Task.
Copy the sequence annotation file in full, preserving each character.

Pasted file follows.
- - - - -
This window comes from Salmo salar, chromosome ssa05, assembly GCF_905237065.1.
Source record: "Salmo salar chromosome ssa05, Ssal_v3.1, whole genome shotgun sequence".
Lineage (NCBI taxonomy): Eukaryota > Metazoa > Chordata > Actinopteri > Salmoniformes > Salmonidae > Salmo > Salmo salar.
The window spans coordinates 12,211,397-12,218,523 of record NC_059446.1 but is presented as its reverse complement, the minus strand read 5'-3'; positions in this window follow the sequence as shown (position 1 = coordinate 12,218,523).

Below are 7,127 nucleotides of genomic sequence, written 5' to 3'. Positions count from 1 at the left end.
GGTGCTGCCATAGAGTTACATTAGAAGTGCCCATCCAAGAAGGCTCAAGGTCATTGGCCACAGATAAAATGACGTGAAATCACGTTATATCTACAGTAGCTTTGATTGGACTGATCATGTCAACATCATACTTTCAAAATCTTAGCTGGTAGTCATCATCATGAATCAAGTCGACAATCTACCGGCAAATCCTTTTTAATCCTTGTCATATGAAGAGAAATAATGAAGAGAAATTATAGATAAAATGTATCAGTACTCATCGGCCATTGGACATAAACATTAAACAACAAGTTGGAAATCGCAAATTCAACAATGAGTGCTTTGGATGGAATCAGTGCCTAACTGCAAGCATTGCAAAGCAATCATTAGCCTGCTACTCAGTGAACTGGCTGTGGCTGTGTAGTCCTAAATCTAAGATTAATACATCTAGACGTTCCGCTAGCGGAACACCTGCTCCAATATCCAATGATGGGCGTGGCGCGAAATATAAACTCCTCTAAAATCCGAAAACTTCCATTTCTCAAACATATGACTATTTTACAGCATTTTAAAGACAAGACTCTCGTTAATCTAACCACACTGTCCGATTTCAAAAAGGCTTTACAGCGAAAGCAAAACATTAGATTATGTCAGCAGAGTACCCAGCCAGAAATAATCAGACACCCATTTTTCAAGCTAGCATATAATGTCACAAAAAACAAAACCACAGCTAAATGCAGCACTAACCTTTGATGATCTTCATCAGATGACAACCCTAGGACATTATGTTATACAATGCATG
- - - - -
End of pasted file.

This window comes from Salmo salar, chromosome ssa05, assembly GCF_905237065.1.
Source record: "Salmo salar chromosome ssa05, Ssal_v3.1, whole genome shotgun sequence".
Lineage (NCBI taxonomy): Eukaryota > Metazoa > Chordata > Actinopteri > Salmoniformes > Salmonidae > Salmo > Salmo salar.
The window spans coordinates 12,211,397-12,218,523 of record NC_059446.1 but is presented as its reverse complement, the minus strand read 5'-3'; positions in this window follow the sequence as shown (position 1 = coordinate 12,218,523).

Below are 7,127 nucleotides of genomic sequence, written 5' to 3'. Positions count from 1 at the left end.
GGTGCTGCCATAGAGTTACATTAGAAGTGCCCATCCAAGAAGGCTCAAGGTCATTGGCCACAGATAAAATGACGTGAAATCACGTTATATCTACAGTAGCTTTGATTGGACTGATCATGTCAACATCATACTTTCAAAATCTTAGCTGGTAGTCATCATCATGAATCAAGTCGACAATCTACCGGCAAATCCTTTTTAATCCTTGTCATATGAAGAGAAATAATGAAGAGAAATTATAGATAAAATGTATCAGTACTCATCGGCCATTGGACATAAACATTAAACAACAAGTTGGAAATCGCAAATTCAACAATGAGTGCTTTGGATGGAATCAGTGCCTAACTGCAAGCATTGCAAAGCAATCATTAGCCTGCTACTCAGTGAACTGGCTGTGGCTGTGTAGTCCTAAATCTAAGATTAATACATCTAGACGTTCCGCTAGCGGAACACCTGCTCCAATATCCAATGATGGGCGTGGCGCGAAATATAAACTCCTCTAAAATCCGAAAACTTCCATTTCTCAAACATATGACTATTTTACAGCATTTTAAAGACAAGACTCTCGTTAATCTAACCACACTGTCCGATTTCAAAAAGGCTTTACAGCGAAAGCAAAACATTAGATTATGTCAGCAGAGTACCCAGCCAGAAATAATCAGACACCCATTTTTCAAGCTAGCATATAATGTCACAAAAAACAAAACCACAGCTAAATGCAGCACTAACCTTTGATGATCTTCATCAGATGACAACCCTAGGACATTATGTTATACAATGCATG